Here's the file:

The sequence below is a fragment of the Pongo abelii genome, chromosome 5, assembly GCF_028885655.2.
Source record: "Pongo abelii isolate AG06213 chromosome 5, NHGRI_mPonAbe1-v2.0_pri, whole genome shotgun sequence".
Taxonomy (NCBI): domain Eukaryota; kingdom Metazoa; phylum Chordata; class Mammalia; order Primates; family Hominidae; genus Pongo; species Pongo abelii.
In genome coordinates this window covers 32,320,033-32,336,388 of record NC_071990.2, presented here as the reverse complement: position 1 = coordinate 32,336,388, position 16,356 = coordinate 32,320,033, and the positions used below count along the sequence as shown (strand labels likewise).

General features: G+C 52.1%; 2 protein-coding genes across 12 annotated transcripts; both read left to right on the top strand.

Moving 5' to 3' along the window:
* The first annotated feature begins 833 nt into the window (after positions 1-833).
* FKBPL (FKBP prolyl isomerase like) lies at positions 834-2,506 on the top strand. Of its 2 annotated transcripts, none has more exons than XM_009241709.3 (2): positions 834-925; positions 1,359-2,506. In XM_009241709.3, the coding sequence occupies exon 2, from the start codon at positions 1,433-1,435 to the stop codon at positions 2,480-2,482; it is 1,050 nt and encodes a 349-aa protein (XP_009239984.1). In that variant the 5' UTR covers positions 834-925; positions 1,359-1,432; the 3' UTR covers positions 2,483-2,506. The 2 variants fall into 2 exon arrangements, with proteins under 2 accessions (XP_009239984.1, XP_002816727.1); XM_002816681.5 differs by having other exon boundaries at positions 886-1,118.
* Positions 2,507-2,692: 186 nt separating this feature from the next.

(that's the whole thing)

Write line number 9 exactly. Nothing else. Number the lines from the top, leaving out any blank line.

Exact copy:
* Positions 2,507-2,692: 186 nt separating this feature from the next.